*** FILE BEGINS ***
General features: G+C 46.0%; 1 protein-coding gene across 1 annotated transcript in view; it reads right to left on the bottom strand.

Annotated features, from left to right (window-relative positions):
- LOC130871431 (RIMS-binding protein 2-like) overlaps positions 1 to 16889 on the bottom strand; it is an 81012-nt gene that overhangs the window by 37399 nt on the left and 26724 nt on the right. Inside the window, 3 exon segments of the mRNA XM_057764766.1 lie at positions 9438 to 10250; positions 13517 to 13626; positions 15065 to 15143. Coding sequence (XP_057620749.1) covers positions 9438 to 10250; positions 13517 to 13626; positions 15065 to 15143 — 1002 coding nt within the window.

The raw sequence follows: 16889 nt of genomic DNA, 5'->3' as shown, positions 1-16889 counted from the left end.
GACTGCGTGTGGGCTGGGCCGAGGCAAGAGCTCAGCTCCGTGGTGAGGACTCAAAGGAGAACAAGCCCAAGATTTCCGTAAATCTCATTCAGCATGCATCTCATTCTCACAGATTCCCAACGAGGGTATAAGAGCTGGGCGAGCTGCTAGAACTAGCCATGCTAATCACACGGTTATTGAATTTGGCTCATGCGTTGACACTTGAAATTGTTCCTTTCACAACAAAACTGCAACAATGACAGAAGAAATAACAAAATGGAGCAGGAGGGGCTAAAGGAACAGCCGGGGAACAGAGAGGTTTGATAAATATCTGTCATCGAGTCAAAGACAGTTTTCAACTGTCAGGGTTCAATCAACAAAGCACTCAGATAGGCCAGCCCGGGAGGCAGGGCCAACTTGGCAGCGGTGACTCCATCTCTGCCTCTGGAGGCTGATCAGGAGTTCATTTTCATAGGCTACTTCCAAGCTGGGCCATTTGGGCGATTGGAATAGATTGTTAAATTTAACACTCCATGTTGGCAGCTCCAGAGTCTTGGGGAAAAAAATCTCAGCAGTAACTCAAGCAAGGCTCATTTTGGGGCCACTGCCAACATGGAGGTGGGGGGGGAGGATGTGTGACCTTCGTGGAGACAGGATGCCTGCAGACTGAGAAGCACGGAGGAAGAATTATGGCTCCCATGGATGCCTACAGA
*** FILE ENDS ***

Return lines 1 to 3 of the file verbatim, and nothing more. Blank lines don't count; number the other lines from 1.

General features: G+C 46.0%; 1 protein-coding gene across 1 annotated transcript in view; it reads right to left on the bottom strand.

Annotated features, from left to right (window-relative positions):
- LOC130871431 (RIMS-binding protein 2-like) overlaps positions 1 to 16889 on the bottom strand; it is an 81012-nt gene that overhangs the window by 37399 nt on the left and 26724 nt on the right. Inside the window, 3 exon segments of the mRNA XM_057764766.1 lie at positions 9438 to 10250; positions 13517 to 13626; positions 15065 to 15143. Coding sequence (XP_057620749.1) covers positions 9438 to 10250; positions 13517 to 13626; positions 15065 to 15143 — 1002 coding nt within the window.